• It’s not enough to digitize the packaging process at the brand/client side. In order for brand organizations to take full advantage of digital strategies, they have to look at their supply chains and take actions to digitize all the points of value creation along the way. If this doesn’t happen, brand leaders risk exerting tons of effort to digitize their workflow and processes, only to be sitting as an island in a sea of manual, analog processes with the creative/design process on one side and the PSPs on the other.
  • PSPs need to show off their digital capabilities to brand leaders, not just in terms of digital print, but in the way they manage their presses, their teams and the workflow throughout their operation. PSPs may not realize how important these capabilities are to brand leaders.

I left my session attendees with these three questions to consider:

  • What do I need to digitize, automate and connect?
  • What tools do I need to increase my digital maturity?
  • Who else do I need to bring along on my digital maturity journey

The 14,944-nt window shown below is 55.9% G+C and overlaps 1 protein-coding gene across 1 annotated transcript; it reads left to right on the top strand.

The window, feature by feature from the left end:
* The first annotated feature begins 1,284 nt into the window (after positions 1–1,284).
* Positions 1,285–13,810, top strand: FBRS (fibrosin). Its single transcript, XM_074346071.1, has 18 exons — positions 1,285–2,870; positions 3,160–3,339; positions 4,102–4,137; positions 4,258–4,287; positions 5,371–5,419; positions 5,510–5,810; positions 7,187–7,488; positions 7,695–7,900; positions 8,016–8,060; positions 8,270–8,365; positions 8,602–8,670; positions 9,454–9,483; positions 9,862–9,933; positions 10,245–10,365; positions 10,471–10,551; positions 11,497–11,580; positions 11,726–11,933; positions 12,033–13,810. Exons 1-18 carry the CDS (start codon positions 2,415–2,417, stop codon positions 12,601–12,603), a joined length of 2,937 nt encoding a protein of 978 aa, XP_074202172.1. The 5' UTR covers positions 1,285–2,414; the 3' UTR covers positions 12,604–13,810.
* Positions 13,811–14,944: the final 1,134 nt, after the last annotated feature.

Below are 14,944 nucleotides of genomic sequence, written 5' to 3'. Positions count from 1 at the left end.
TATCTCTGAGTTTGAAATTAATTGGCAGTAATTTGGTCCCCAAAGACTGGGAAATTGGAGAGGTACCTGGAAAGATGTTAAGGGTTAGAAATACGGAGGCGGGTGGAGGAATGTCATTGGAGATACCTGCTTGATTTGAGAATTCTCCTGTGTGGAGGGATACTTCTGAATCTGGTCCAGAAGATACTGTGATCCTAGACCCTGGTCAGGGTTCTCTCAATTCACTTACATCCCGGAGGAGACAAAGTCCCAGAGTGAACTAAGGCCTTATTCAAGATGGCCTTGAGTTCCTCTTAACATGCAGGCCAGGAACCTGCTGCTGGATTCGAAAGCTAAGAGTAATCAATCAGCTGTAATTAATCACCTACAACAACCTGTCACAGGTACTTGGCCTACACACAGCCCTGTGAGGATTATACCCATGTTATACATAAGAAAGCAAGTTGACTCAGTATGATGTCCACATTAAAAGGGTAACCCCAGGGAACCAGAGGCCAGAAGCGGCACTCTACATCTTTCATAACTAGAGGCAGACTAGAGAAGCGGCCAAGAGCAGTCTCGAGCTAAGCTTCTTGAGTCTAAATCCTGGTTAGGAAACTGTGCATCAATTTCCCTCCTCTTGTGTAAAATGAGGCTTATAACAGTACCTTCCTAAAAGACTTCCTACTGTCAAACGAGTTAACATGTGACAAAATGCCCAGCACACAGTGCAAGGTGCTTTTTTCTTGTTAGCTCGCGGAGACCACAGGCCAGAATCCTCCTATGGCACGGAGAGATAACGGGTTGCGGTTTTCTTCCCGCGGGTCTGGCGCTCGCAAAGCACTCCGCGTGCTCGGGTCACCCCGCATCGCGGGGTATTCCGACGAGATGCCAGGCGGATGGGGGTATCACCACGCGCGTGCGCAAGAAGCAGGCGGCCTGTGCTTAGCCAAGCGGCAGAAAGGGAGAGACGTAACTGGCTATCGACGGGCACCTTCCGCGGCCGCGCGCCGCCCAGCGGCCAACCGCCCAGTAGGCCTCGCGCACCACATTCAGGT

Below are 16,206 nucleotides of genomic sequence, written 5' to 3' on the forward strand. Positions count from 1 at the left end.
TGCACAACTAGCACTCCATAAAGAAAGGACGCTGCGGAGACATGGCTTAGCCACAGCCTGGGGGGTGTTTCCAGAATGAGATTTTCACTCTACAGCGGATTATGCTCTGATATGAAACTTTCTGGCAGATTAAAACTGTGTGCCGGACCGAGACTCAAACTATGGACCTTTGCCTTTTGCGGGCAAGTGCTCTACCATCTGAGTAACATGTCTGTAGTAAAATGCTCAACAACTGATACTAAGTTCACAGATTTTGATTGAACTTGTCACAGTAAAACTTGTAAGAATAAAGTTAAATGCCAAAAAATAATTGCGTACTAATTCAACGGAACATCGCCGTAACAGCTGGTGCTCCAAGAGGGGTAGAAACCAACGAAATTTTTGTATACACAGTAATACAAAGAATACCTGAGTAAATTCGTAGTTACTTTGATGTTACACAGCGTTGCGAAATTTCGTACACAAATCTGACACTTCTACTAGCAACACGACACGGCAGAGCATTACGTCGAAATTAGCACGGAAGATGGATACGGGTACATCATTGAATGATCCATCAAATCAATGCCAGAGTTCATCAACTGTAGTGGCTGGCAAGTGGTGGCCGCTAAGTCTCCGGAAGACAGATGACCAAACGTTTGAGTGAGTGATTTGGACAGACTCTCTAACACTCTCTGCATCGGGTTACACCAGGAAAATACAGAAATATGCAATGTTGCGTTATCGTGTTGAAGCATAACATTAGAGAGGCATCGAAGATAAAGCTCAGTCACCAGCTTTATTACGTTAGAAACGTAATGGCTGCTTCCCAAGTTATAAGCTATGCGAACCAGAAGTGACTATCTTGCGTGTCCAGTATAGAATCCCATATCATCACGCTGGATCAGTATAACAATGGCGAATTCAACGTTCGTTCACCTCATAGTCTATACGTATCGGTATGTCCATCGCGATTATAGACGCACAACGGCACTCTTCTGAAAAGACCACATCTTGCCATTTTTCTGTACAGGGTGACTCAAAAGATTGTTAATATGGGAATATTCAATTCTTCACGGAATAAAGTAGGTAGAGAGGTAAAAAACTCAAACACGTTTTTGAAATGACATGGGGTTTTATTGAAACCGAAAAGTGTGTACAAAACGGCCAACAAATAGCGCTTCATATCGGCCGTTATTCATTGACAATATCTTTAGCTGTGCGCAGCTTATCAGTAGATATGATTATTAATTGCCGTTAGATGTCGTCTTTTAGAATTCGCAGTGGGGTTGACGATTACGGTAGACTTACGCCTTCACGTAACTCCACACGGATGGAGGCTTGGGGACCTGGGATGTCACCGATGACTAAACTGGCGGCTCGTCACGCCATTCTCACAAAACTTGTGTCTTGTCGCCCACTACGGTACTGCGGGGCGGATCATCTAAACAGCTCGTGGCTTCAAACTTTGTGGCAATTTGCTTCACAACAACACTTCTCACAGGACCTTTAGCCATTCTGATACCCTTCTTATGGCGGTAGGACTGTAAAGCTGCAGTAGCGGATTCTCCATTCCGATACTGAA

If PSPs can answer those questions, I think they’ll be better prepared to serve their partners and improve their own processes.

Final Scoop on DScoop

Before my visit to Dscoop concluded, I ran into Amanda Bass, Head of Creative Services at Aflac, who will helm the Executive Committee for next year’s USA event in Orlando. Bass is committed to incorporating new ideas into the event and expanding the audience beyond printers and solution providers and further into agencies and brand organizations.

There’s so much opportunity to connect ideas through the community and I'm committed to taking the conference to the next level, integrating the experience for printer, solutions providers and brands alike,” said Bass."Next year’s Dscoop promises to tell a bigger story of digital capabilities for creating packaging and printed materials to more companies too!"